Warwick (England), 14/11/12: The other thing that never ceases to amaze be besides the rich fertility of England is the old things and how accessible they are. Following our sit-down breakfast, we, along with our hosts, set out to explore some of Warwick’s more famous examples of the genre.
First stop was the Cathedral, just another workaday magnificent European, centuries old structure with dozens of dead Earls and clergyman from the middle ages buries beneath the foundations.
A big part of what I like about such relics is that they are still in active use and, while treasured, treated with a kind of callous affection. Another more specific thing I liked was this lectern:
I would love to do a gig from behind this thing.
As we were inspecting the chapel (which contained tombs of the early Earls of Warwick) a friendly guide told us a bit about the various tombs and some of the town’s history. She wasn’t overly precious about it though and, while obviously loving it all, would casually dismiss certain relics as a bit rubbish or incorrectly sculpted and at one point was giving the golden crown of the very late Ambrose Dudley a jolly good tug to make her point. Sweet.
She also mentioned that the current Earl of Warwick in fact lives (or recently lived) in Perth. True story, look it up.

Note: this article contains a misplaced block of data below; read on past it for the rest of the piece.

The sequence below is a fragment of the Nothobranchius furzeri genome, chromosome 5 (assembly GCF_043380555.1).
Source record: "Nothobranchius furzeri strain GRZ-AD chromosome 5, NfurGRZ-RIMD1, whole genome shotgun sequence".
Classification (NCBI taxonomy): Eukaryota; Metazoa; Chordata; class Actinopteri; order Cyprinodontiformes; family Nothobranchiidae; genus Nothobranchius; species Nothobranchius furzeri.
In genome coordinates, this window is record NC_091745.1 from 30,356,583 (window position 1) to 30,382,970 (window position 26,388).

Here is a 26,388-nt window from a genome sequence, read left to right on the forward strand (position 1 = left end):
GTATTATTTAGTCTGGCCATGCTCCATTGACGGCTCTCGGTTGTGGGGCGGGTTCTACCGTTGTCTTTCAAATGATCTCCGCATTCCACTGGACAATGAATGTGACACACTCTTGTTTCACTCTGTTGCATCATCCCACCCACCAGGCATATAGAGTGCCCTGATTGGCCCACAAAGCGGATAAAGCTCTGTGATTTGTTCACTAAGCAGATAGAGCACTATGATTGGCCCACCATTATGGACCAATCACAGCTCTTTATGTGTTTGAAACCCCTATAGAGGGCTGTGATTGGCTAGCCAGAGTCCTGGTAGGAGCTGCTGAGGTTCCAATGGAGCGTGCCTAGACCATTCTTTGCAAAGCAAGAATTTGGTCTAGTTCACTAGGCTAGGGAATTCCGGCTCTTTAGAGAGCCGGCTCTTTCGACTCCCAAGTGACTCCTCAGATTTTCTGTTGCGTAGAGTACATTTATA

Our guide had warned us that The famous Warwick Castle had been badly Disney-fied since it was purchased by Madame Toussauds and that it wasn’t worth the steep entry price. We were determined however and had 2-for-1 vouchers to justify our decision. Turns out she was right to a point – it had been camped up a fair but we weren’t too proud to get involved.
The castle and grounds are never-the-less magnificent though and the history fascinating at times. We were able to storm the parapets, which called for some epic posing.
Also gave me a reason to experiment with the panorama feature on my bat-phone.
Fun engineering fact: they were generating – and battery-storing! – electricity for the castle using a paddle/dynomo in the river next door as early as the 1890’s. The Earl of the time’s wife, Daisy, had an electric ferry she used to take around the waters.
Took the long and winding route through town and back to Val & David’s, then back out into the cold for a nice pub meal at a little place next to one of the canals in Warwick that form part of the English canal system.The thought of a canal barge holiday excites me a bit and I don’t care who knows. Maybe for the 20 year long service leave…